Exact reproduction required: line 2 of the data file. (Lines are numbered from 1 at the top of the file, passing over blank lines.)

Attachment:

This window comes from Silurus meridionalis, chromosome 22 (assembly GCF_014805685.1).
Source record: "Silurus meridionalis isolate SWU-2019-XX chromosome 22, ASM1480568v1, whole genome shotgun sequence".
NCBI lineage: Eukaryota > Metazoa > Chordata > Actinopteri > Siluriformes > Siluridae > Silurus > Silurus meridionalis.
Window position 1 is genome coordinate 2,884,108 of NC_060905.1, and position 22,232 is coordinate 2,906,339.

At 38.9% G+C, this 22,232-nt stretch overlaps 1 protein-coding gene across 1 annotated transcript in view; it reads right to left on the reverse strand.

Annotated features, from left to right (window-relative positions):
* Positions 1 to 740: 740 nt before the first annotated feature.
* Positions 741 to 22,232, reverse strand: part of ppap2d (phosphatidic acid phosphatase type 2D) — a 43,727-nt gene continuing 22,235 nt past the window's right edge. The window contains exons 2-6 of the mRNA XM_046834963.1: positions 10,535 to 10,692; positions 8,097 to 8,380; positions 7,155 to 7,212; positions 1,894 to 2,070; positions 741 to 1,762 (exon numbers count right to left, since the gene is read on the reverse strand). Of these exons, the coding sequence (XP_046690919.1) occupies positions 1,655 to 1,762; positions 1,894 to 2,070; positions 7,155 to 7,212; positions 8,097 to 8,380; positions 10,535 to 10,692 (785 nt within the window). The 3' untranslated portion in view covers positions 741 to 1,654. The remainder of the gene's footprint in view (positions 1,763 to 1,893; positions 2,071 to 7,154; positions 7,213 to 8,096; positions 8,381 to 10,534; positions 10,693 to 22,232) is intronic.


Source record: "Silurus meridionalis isolate SWU-2019-XX chromosome 22, ASM1480568v1, whole genome shotgun sequence".